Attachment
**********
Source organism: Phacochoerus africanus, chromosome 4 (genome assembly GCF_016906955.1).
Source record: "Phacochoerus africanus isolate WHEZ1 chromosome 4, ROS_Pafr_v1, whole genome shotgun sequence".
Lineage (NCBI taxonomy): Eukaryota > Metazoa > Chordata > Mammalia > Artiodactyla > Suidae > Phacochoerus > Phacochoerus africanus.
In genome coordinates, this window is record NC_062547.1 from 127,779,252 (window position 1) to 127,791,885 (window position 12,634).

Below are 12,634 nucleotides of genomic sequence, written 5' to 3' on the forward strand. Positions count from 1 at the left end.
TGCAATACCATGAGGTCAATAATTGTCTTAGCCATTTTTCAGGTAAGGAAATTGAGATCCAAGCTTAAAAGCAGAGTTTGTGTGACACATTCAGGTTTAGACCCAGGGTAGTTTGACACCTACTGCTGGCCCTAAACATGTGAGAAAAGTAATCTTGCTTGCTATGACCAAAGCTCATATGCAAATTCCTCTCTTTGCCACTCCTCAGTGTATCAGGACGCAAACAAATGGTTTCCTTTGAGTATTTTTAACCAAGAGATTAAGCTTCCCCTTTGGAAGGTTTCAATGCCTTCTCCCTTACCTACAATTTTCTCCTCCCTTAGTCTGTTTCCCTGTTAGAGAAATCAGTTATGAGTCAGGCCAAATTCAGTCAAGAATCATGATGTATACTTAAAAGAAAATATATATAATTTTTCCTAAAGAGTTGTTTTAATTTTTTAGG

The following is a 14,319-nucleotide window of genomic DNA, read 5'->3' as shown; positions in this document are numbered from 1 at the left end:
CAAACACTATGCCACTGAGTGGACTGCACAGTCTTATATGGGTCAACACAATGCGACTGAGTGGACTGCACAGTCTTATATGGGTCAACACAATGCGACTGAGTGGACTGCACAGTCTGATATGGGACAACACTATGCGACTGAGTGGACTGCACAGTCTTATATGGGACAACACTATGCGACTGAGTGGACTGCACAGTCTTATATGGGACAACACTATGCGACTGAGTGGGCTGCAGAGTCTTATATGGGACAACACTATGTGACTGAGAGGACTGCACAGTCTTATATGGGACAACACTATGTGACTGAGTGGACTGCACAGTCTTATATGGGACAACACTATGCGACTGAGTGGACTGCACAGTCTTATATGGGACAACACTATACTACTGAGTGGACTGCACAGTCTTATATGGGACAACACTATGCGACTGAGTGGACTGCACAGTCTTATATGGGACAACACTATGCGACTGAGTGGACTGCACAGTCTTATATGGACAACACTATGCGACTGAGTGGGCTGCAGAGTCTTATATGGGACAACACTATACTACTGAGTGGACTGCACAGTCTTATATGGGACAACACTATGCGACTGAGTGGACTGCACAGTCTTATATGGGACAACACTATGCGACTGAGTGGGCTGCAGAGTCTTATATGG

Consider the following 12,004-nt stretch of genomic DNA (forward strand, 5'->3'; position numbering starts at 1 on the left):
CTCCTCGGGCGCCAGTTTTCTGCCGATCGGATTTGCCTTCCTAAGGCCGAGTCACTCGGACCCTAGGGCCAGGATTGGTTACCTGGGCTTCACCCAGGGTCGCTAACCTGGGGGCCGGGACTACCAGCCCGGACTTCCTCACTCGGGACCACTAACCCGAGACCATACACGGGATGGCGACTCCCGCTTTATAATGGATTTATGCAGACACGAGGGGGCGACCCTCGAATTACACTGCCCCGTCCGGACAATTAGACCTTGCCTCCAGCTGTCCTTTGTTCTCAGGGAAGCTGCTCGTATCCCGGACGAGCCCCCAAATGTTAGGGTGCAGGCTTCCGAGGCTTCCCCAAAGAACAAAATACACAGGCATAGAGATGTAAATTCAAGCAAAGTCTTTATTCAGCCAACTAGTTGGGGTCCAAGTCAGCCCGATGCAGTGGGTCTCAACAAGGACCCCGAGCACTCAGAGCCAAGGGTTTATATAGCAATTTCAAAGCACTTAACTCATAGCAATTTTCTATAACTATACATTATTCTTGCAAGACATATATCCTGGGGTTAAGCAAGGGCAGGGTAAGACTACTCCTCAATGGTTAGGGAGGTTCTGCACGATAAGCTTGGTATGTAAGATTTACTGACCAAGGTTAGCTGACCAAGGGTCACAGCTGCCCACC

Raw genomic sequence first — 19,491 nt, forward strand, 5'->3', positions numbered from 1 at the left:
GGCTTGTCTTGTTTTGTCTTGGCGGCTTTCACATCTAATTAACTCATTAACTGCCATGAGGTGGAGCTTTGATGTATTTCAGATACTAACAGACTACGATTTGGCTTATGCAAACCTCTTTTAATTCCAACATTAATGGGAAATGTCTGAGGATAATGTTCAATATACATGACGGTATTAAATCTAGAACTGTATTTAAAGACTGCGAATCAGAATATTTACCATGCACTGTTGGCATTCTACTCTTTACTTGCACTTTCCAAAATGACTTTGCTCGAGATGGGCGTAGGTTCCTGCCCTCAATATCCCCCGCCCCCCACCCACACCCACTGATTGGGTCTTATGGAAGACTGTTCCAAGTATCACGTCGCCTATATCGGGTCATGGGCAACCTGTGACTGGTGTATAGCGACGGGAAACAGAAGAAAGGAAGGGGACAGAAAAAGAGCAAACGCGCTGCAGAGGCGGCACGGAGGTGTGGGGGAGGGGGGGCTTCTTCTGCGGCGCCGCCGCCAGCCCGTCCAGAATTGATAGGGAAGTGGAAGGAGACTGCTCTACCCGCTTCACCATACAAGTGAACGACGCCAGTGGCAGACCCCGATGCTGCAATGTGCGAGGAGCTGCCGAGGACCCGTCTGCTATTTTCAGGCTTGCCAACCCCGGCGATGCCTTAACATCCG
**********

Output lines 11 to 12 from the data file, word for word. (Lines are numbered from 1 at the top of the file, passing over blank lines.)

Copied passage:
Raw genomic sequence first — 19,491 nt, forward strand, 5'->3', positions numbered from 1 at the left:
GGCTTGTCTTGTTTTGTCTTGGCGGCTTTCACATCTAATTAACTCATTAACTGCCATGAGGTGGAGCTTTGATGTATTTCAGATACTAACAGACTACGATTTGGCTTATGCAAACCTCTTTTAATTCCAACATTAATGGGAAATGTCTGAGGATAATGTTCAATATACATGACGGTATTAAATCTAGAACTGTATTTAAAGACTGCGAATCAGAATATTTACCATGCACTGTTGGCATTCTACTCTTTACTTGCACTTTCCAAAATGACTTTGCTCGAGATGGGCGTAGGTTCCTGCCCTCAATATCCCCCGCCCCCCACCCACACCCACTGATTGGGTCTTATGGAAGACTGTTCCAAGTATCACGTCGCCTATATCGGGTCATGGGCAACCTGTGACTGGTGTATAGCGACGGGAAACAGAAGAAAGGAAGGGGACAGAAAAAGAGCAAACGCGCTGCAGAGGCGGCACGGAGGTGTGGGGGAGGGGGGGCTTCTTCTGCGGCGCCGCCGCCAGCCCGTCCAGAATTGATAGGGAAGTGGAAGGAGACTGCTCTACCCGCTTCACCATACAAGTGAACGACGCCAGTGGCAGACCCCGATGCTGCAATGTGCGAGGAGCTGCCGAGGACCCGTCTGCTATTTTCAGGCTTGCCAACCCCGGCGATGCCTTAACATCCG